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Starr v. Federal National Mortgage Association

United States District Court, Eastern District of Michigan, Southern Division

March 11, 2015

EARMA STARR, Plaintiff,
v.
FEDERAL NATIONAL MORTGAGE ASSOCIATION, Defendant.

OPINION AND ORDER DENYING IN PART AND GRANTING IN PART DEFENDANT’S MOTION TO DISMISS

Hon. John Corbett O’Meara United States District Judge

Before the court is Defendant’s motion to dismiss, filed January 5, 2015, and which has been fully briefed. For the reasons discussed below, Defendant’s motion is denied in part and granted in part.

BACKGROUND FACTS

On April 2, 2004, Plaintiff, Earma Starr, and her now-deceased husband, James Starr, obtained a loan from Flagstar Bank in the amount of $155, 200. The loan was evidenced by a note and secured by a mortgage on their home on Santa Rose Drive in Detroit, where Plaintiff has lived for forty years. The mortgage was assigned to Nationstar Mortgage LLC on February 22, 2013, and recorded on March 4, 2013. Defendant Federal National Mortgage Association (“Fannie Mae”) is the successor in interest to Nationstar.

In 2012, Plaintiff missed two mortgage payments. She then learned about Detroit Non Profit Corporation (DNPC), an agency that provides housing counseling and mortgage assistance to prevent foreclosure. DNPC approved Plaintiff for mortgage assistance to cure her arrearage. DNPC sent a check to Nationstar that cured her arrearage in October 2012. See Pl.’s Compl. at Ex. 4; Pl.’s Affidavit. Plaintiff then attempted to resume making her monthly payments but Nationstar refused to accept her check. Despite the fact that someone at Nationstar had signed for the check, Nationstar told Plaintiff that it never received the check from DNPC and that she would need to modify her loan. Id.; Pl.’s Ex. 6.

Plaintiff worked with DNPC and Step Forward Michigan to modify her loan. Plaintiff contends that she sent documents over and over again to Nationstar for almost a year, to no avail. Pl’s Affidavit at ¶ 10. In November 2013, she received a letter from Step Forward Michigan indicating that they could not help her because her home had been sold at a sheriff’s sale. Id. Plaintiff contends that she only received notice of the sale after calling Nationstar to inquire about homeowners insurance for the property. Id. at ¶ 11. After the sale, Nationstar sent Plaintiff a check back in the amount that DNPC had paid to cure her arrearage. Id. at ¶ 12.

Defendant contends that Plaintiff was in default “by failing to make each and every monthly payment as they came due.” Nationstar proceeded with foreclosure by advertisement. On October 24, 2013, Defendant purchased the property at the sheriff’s sale for $139, 631.93. The redemption period expired on April 24, 2014, and Plaintiff did not redeem the property.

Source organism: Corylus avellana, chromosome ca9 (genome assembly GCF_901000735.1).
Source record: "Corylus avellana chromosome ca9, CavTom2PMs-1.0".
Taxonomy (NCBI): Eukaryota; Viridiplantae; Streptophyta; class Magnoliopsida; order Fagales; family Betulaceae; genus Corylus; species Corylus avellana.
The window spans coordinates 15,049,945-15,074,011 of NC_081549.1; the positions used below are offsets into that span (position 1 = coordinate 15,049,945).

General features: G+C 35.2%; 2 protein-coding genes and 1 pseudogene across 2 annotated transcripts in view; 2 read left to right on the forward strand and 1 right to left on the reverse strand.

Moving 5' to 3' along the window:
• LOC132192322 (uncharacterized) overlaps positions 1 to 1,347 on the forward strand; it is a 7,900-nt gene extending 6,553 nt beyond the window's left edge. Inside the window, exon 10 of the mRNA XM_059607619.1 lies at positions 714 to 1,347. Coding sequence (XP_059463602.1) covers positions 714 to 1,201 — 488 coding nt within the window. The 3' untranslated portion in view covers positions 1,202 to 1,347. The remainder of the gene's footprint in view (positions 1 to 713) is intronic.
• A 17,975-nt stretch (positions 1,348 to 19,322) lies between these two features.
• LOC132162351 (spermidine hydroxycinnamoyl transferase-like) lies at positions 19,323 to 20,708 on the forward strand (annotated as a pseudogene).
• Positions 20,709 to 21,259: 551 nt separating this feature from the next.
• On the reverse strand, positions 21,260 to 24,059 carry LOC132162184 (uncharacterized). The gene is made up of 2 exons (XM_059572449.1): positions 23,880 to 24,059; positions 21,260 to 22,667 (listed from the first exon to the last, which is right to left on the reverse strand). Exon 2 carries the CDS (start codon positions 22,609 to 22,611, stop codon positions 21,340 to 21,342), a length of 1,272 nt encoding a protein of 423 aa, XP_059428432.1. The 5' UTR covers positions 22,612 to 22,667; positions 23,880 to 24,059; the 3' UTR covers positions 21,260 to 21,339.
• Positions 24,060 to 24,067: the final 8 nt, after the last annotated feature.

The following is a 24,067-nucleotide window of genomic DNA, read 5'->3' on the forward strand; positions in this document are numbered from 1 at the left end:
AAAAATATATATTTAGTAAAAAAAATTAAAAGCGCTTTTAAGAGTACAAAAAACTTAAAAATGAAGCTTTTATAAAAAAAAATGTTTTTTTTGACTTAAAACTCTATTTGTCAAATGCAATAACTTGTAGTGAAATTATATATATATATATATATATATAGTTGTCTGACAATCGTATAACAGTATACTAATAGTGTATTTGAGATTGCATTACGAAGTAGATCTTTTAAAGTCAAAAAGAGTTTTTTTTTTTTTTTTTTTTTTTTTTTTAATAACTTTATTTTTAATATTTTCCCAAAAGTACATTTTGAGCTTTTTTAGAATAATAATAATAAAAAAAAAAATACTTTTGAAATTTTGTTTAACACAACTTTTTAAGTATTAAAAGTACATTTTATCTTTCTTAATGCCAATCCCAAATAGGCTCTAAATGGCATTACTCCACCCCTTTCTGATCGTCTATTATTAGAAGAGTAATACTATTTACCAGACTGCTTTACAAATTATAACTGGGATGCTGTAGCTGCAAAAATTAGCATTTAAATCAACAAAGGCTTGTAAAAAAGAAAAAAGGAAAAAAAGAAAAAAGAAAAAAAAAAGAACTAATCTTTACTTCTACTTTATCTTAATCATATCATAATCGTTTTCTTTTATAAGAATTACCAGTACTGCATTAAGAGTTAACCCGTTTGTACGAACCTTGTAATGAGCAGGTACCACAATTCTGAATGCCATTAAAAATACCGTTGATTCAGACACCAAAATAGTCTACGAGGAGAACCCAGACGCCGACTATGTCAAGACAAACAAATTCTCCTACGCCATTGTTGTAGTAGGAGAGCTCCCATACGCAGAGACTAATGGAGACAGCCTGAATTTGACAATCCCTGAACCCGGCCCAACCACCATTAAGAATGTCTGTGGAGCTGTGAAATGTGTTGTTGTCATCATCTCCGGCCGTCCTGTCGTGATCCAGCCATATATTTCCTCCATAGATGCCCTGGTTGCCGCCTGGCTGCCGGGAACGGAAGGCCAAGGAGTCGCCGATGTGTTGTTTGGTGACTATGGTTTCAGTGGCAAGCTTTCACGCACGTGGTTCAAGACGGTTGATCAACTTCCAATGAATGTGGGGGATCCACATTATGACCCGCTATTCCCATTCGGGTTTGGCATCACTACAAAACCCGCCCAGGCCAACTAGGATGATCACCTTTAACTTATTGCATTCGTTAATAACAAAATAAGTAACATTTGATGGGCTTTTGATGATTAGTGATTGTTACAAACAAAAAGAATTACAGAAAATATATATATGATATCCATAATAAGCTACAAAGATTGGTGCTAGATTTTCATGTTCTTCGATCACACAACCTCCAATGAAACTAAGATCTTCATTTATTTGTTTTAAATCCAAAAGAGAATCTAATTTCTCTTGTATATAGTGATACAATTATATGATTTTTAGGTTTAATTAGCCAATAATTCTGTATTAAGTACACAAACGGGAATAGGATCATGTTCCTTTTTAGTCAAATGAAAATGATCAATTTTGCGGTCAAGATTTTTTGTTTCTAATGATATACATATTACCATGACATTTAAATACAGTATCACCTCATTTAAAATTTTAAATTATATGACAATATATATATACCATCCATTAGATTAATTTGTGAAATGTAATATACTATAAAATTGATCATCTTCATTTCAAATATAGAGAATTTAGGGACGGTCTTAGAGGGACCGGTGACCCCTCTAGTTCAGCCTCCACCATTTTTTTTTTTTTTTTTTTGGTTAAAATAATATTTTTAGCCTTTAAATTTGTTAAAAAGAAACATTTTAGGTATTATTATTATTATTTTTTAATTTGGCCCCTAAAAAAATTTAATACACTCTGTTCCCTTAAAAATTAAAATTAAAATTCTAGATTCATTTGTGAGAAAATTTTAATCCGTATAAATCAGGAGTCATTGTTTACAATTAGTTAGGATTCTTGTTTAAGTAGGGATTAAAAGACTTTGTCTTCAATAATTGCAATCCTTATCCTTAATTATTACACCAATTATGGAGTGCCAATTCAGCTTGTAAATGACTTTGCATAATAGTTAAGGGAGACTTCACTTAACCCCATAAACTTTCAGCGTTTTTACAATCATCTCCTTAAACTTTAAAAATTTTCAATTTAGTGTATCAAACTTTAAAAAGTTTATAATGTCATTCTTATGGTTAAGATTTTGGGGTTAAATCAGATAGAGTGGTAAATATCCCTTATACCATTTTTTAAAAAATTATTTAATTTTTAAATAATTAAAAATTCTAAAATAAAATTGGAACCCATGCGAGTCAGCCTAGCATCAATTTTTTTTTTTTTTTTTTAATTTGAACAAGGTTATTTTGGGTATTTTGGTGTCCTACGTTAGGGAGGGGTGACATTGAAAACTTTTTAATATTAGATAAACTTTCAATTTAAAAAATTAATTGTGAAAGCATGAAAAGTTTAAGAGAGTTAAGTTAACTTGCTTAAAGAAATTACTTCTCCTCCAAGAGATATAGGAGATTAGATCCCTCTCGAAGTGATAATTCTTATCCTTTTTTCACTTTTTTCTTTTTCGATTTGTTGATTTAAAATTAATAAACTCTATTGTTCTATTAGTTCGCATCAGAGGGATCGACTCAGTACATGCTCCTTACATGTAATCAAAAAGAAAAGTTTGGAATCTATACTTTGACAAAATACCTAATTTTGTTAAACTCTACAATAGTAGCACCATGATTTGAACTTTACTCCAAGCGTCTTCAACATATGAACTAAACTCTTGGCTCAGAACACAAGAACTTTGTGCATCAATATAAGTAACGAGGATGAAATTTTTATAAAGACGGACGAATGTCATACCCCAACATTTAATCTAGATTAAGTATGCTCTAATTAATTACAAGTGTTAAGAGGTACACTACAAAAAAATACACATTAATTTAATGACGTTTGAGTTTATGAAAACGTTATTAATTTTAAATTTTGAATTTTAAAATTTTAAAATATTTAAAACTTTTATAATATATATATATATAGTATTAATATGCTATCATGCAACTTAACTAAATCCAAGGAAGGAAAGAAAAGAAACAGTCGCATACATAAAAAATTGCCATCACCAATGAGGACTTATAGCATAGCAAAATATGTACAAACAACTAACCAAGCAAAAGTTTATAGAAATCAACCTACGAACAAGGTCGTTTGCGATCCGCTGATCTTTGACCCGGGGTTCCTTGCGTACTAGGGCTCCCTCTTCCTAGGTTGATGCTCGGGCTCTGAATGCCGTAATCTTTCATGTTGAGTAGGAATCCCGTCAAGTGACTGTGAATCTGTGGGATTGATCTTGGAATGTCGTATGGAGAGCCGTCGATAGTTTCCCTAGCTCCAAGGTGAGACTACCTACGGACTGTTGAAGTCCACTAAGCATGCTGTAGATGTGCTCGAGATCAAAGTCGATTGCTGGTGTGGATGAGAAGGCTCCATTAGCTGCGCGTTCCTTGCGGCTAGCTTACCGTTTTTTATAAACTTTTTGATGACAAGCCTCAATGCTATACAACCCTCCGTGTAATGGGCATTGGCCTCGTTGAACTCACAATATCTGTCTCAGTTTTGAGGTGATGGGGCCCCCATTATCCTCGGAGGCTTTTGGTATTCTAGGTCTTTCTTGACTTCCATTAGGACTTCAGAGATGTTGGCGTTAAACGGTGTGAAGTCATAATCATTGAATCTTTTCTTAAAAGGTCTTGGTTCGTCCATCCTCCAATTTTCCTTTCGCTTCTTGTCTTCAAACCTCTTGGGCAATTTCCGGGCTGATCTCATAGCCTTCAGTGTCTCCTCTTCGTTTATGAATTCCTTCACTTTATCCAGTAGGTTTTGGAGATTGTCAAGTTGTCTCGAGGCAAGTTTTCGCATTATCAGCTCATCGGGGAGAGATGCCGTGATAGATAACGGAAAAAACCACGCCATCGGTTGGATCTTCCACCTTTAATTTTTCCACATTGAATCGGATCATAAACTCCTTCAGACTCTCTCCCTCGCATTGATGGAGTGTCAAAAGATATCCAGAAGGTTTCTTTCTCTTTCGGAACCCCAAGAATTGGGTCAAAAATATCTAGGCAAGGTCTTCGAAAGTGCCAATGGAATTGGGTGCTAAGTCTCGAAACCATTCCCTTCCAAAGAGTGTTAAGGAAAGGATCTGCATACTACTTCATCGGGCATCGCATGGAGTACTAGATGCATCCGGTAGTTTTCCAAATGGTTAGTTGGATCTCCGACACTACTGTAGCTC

On May 2, 2014, Defendant Fannie Mae initiated summary proceedings to recover possession of the property in 36th District Court. On May 22, 2014, Plaintiff filed an answer and counterclaim. The counterclaim (now the complaint) was severed from the summary proceedings and removed to Wayne County Circuit Court. The complaint was then removed to this court by Fannie Mae. Plaintiff’s complaint alleges claims for breach of contract, promissory estoppel, illegal foreclosure, and exemplary damages.

LAW AND ANALYSIS

I. Standard of Review

Defendant seeks dismissal of Plaintiffs’ claims pursuant to Fed.R.Civ.P. 12(b)(6). To survive a motion to dismiss, the plaintiff must allege facts that, if accepted as true, are sufficient “to raise a right to relief above the speculative level” and to “state a claim to relief that is plausible on its face.” Bell Atlantic Corp. v. Twombly, 550 U.S. 544, 570 (2007). See also Ashcroft v. Iqbal, 129 S.Ct. 1937, 1949-50 (2009). “A claim has facial plausibility when the plaintiff pleads factual content that allows the court to draw the reasonable inference that the defendant is liable for the misconduct alleged.” Id. at 1949. See also Hensley Manuf. v. Propride, Inc., 579 F.3d 603, 609 (6th Cir. 2009).

II. Standing to Challenge Foreclosure Sale

Defendant argues that, because the redemption period has expired, Plaintiff lacks statutory standing to challenge the foreclosure sale. Plaintiff contends that the foreclosure is voidable as a result of an irregularity in the foreclosure process, that is, Plaintiff was not in default because her arrearage had been promptly cured.

Foreclosures by advertisement are governed by statute under Michigan law. See M.C.L. § 600.3201 et seq. The applicable statute provides that the mortgagor has six months after the sheriff’s sale to redeem the property. M.C.L. § 600.3240. “If a mortgagor fails to avail him or herself of the right of redemption, all the mortgagor’s rights in and to the property are ...


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